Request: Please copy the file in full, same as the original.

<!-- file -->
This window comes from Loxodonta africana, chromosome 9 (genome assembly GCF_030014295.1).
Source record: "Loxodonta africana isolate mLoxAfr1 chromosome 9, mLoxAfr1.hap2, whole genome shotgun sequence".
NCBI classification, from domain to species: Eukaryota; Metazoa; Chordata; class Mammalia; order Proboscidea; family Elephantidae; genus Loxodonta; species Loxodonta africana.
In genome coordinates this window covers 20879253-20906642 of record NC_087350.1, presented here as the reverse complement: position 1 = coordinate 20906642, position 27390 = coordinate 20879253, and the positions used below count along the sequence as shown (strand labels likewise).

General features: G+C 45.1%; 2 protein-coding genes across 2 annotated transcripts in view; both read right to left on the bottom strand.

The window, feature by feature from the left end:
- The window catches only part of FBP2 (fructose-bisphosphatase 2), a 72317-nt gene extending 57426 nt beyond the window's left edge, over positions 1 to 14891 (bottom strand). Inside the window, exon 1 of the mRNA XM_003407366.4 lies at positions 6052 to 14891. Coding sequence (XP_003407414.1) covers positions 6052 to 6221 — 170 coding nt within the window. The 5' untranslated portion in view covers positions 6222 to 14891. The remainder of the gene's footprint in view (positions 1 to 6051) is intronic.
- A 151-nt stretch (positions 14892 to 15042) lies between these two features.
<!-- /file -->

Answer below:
This window comes from Loxodonta africana, chromosome 9 (genome assembly GCF_030014295.1).
Source record: "Loxodonta africana isolate mLoxAfr1 chromosome 9, mLoxAfr1.hap2, whole genome shotgun sequence".
NCBI classification, from domain to species: Eukaryota; Metazoa; Chordata; class Mammalia; order Proboscidea; family Elephantidae; genus Loxodonta; species Loxodonta africana.
In genome coordinates this window covers 20879253-20906642 of record NC_087350.1, presented here as the reverse complement: position 1 = coordinate 20906642, position 27390 = coordinate 20879253, and the positions used below count along the sequence as shown (strand labels likewise).

General features: G+C 45.1%; 2 protein-coding genes across 2 annotated transcripts in view; both read right to left on the bottom strand.

The window, feature by feature from the left end:
- The window catches only part of FBP2 (fructose-bisphosphatase 2), a 72317-nt gene extending 57426 nt beyond the window's left edge, over positions 1 to 14891 (bottom strand). Inside the window, exon 1 of the mRNA XM_003407366.4 lies at positions 6052 to 14891. Coding sequence (XP_003407414.1) covers positions 6052 to 6221 — 170 coding nt within the window. The 5' untranslated portion in view covers positions 6222 to 14891. The remainder of the gene's footprint in view (positions 1 to 6051) is intronic.
- A 151-nt stretch (positions 14892 to 15042) lies between these two features.